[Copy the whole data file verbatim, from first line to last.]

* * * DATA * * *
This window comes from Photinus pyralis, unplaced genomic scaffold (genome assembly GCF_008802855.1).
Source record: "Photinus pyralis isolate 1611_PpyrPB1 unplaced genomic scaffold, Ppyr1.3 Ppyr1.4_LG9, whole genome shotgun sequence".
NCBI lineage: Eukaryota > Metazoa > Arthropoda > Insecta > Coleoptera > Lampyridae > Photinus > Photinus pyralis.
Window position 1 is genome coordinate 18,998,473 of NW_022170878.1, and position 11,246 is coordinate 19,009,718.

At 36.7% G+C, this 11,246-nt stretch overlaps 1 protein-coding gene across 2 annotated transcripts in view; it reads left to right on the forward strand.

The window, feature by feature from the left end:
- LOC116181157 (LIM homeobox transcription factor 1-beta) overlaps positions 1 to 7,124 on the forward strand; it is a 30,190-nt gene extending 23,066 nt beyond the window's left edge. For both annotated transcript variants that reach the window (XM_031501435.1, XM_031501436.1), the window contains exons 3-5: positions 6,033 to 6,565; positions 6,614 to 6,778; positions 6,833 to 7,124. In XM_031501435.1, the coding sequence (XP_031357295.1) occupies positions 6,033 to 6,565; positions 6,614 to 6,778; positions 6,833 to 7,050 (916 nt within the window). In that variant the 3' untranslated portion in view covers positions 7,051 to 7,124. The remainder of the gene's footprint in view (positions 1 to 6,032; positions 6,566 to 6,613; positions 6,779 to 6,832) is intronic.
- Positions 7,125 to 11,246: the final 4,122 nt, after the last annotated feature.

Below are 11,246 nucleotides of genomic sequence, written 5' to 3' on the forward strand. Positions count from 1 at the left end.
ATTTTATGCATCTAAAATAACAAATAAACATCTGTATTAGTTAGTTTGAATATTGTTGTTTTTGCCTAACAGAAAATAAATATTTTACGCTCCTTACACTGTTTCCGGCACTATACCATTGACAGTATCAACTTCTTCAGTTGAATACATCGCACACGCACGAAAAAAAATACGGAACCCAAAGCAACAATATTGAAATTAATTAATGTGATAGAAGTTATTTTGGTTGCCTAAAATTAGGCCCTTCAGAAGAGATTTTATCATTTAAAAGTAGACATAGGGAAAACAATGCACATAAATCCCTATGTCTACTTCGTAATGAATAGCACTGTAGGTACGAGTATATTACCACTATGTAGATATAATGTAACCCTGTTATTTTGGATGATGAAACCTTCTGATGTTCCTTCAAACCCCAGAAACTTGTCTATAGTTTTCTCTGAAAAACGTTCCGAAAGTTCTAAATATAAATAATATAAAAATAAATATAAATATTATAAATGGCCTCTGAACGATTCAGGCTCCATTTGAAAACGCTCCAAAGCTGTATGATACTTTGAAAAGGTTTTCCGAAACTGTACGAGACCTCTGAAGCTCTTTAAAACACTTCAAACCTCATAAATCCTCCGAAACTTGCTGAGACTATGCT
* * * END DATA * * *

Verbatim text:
This window comes from Photinus pyralis, unplaced genomic scaffold (genome assembly GCF_008802855.1).
Source record: "Photinus pyralis isolate 1611_PpyrPB1 unplaced genomic scaffold, Ppyr1.3 Ppyr1.4_LG9, whole genome shotgun sequence".
NCBI lineage: Eukaryota > Metazoa > Arthropoda > Insecta > Coleoptera > Lampyridae > Photinus > Photinus pyralis.
Window position 1 is genome coordinate 18,998,473 of NW_022170878.1, and position 11,246 is coordinate 19,009,718.

At 36.7% G+C, this 11,246-nt stretch overlaps 1 protein-coding gene across 2 annotated transcripts in view; it reads left to right on the forward strand.

The window, feature by feature from the left end:
- LOC116181157 (LIM homeobox transcription factor 1-beta) overlaps positions 1 to 7,124 on the forward strand; it is a 30,190-nt gene extending 23,066 nt beyond the window's left edge. For both annotated transcript variants that reach the window (XM_031501435.1, XM_031501436.1), the window contains exons 3-5: positions 6,033 to 6,565; positions 6,614 to 6,778; positions 6,833 to 7,124. In XM_031501435.1, the coding sequence (XP_031357295.1) occupies positions 6,033 to 6,565; positions 6,614 to 6,778; positions 6,833 to 7,050 (916 nt within the window). In that variant the 3' untranslated portion in view covers positions 7,051 to 7,124. The remainder of the gene's footprint in view (positions 1 to 6,032; positions 6,566 to 6,613; positions 6,779 to 6,832) is intronic.
- Positions 7,125 to 11,246: the final 4,122 nt, after the last annotated feature.

Below are 11,246 nucleotides of genomic sequence, written 5' to 3' on the forward strand. Positions count from 1 at the left end.
ATTTTATGCATCTAAAATAACAAATAAACATCTGTATTAGTTAGTTTGAATATTGTTGTTTTTGCCTAACAGAAAATAAATATTTTACGCTCCTTACACTGTTTCCGGCACTATACCATTGACAGTATCAACTTCTTCAGTTGAATACATCGCACACGCACGAAAAAAAATACGGAACCCAAAGCAACAATATTGAAATTAATTAATGTGATAGAAGTTATTTTGGTTGCCTAAAATTAGGCCCTTCAGAAGAGATTTTATCATTTAAAAGTAGACATAGGGAAAACAATGCACATAAATCCCTATGTCTACTTCGTAATGAATAGCACTGTAGGTACGAGTATATTACCACTATGTAGATATAATGTAACCCTGTTATTTTGGATGATGAAACCTTCTGATGTTCCTTCAAACCCCAGAAACTTGTCTATAGTTTTCTCTGAAAAACGTTCCGAAAGTTCTAAATATAAATAATATAAAAATAAATATAAATATTATAAATGGCCTCTGAACGATTCAGGCTCCATTTGAAAACGCTCCAAAGCTGTATGATACTTTGAAAAGGTTTTCCGAAACTGTACGAGACCTCTGAAGCTCTTTAAAACACTTCAAACCTCATAAATCCTCCGAAACTTGCTGAGACTATGCT